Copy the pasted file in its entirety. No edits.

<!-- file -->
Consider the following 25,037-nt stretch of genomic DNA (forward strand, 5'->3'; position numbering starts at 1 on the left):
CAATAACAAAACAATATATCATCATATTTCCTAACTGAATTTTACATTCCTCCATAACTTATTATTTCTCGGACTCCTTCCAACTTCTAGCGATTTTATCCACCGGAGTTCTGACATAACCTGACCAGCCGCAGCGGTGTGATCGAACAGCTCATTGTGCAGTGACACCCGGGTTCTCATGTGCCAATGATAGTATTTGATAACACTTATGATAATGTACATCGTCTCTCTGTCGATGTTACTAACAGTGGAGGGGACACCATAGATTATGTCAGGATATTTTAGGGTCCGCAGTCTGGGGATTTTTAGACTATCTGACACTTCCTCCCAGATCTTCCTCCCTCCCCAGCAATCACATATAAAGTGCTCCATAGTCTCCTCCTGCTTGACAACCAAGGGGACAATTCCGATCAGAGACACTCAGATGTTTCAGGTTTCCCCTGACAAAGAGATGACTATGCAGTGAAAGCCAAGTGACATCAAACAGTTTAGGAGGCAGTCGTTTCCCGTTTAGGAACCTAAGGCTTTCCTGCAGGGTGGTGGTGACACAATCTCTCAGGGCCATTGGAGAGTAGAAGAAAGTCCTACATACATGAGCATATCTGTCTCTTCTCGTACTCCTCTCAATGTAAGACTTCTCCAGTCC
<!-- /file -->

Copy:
Consider the following 25,037-nt stretch of genomic DNA (forward strand, 5'->3'; position numbering starts at 1 on the left):
CAATAACAAAACAATATATCATCATATTTCCTAACTGAATTTTACATTCCTCCATAACTTATTATTTCTCGGACTCCTTCCAACTTCTAGCGATTTTATCCACCGGAGTTCTGACATAACCTGACCAGCCGCAGCGGTGTGATCGAACAGCTCATTGTGCAGTGACACCCGGGTTCTCATGTGCCAATGATAGTATTTGATAACACTTATGATAATGTACATCGTCTCTCTGTCGATGTTACTAACAGTGGAGGGGACACCATAGATTATGTCAGGATATTTTAGGGTCCGCAGTCTGGGGATTTTTAGACTATCTGACACTTCCTCCCAGATCTTCCTCCCTCCCCAGCAATCACATATAAAGTGCTCCATAGTCTCCTCCTGCTTGACAACCAAGGGGACAATTCCGATCAGAGACACTCAGATGTTTCAGGTTTCCCCTGACAAAGAGATGACTATGCAGTGAAAGCCAAGTGACATCAAACAGTTTAGGAGGCAGTCGTTTCCCGTTTAGGAACCTAAGGCTTTCCTGCAGGGTGGTGGTGACACAATCTCTCAGGGCCATTGGAGAGTAGAAGAAAGTCCTACATACATGAGCATATCTGTCTCTTCTCGTACTCCTCTCAATGTAAGACTTCTCCAGTCC